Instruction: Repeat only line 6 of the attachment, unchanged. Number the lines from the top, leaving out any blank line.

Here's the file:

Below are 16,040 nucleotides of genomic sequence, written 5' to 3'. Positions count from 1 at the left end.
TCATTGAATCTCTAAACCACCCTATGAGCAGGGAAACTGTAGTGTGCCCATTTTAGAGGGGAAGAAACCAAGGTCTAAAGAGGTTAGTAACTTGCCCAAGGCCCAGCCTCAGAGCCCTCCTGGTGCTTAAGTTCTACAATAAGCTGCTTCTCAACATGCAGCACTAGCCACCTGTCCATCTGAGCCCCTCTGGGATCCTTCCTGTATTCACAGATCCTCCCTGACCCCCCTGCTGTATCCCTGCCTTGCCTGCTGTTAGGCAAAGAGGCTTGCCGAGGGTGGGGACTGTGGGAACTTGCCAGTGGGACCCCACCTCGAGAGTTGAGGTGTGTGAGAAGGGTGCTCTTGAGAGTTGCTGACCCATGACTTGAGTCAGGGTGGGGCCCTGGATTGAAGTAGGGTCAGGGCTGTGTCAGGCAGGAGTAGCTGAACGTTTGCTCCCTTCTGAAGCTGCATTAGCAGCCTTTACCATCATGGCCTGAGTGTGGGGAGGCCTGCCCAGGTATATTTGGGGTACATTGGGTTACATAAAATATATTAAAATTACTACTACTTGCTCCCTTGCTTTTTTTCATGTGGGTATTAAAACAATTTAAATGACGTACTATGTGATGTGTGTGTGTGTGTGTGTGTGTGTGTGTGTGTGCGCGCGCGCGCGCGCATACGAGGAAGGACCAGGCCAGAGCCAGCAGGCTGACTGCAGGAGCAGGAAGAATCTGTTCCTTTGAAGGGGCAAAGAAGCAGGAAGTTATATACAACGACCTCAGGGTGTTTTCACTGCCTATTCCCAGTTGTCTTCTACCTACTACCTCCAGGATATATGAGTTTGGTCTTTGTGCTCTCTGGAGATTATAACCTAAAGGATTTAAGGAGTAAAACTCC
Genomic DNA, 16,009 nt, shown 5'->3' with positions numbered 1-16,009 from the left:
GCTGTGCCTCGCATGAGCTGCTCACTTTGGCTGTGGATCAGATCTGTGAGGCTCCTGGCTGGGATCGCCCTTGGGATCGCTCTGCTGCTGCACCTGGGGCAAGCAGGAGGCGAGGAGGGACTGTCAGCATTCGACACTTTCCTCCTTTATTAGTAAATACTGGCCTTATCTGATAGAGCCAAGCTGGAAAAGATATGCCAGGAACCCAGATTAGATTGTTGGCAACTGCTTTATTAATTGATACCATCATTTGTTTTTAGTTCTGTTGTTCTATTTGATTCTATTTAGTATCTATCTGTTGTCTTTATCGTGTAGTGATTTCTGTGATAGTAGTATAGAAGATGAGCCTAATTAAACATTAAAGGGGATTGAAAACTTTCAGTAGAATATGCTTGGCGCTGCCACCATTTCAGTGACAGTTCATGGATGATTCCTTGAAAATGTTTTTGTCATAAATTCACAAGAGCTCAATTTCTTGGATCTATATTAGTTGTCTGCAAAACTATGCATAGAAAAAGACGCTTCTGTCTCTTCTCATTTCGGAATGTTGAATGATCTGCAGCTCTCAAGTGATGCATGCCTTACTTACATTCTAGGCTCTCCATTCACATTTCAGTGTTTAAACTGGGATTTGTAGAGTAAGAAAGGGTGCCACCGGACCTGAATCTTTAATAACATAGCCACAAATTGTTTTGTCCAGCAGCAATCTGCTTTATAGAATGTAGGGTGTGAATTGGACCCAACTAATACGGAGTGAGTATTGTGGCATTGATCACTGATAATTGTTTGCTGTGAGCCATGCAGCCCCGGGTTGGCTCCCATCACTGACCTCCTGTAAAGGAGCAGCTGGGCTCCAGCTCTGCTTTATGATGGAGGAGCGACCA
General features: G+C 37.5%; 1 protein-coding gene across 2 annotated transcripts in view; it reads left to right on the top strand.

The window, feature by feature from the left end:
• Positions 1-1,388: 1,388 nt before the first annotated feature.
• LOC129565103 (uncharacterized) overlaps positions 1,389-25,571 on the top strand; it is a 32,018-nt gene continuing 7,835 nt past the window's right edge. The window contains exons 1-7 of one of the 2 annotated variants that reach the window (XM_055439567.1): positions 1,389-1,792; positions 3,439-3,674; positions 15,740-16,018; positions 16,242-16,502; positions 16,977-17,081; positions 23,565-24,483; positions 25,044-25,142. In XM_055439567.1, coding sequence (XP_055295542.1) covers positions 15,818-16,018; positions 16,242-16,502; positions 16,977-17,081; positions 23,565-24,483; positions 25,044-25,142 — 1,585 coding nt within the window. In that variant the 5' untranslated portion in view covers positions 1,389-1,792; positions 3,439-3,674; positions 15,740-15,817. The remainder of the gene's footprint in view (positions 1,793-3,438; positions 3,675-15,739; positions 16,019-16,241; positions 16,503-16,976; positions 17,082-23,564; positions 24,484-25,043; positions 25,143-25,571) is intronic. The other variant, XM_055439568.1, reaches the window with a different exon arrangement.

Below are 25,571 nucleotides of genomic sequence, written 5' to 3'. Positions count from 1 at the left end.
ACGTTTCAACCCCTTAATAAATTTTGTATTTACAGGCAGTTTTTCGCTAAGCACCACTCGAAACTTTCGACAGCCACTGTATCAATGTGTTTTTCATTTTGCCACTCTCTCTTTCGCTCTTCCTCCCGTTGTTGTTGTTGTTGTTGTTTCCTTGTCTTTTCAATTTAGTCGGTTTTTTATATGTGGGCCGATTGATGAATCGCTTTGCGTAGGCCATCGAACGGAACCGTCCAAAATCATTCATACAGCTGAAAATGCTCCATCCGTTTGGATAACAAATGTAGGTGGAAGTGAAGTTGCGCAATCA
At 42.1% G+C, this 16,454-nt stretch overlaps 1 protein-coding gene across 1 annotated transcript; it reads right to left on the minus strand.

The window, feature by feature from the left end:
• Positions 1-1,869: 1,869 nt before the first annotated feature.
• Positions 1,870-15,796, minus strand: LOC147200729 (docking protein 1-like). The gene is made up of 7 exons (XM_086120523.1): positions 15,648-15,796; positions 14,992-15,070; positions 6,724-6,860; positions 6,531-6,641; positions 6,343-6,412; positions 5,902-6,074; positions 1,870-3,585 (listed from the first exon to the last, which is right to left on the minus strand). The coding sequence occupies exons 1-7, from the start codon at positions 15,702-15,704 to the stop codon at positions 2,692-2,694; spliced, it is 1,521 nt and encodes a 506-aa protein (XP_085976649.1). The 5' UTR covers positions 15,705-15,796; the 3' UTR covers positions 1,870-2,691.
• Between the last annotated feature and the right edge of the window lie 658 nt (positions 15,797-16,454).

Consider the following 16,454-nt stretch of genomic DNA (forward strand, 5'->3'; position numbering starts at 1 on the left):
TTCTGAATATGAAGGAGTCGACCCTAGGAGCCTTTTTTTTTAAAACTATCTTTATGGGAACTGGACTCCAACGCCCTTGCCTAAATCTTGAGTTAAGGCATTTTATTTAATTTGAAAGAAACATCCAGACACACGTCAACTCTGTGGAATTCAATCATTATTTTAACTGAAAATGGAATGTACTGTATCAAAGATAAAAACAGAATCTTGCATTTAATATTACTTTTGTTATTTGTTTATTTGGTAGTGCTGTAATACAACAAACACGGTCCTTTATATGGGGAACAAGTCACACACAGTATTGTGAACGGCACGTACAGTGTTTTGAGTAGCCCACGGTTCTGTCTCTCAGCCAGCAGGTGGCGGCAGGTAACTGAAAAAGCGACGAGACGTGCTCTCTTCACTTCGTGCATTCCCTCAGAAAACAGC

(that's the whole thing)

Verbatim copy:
The window, feature by feature from the left end: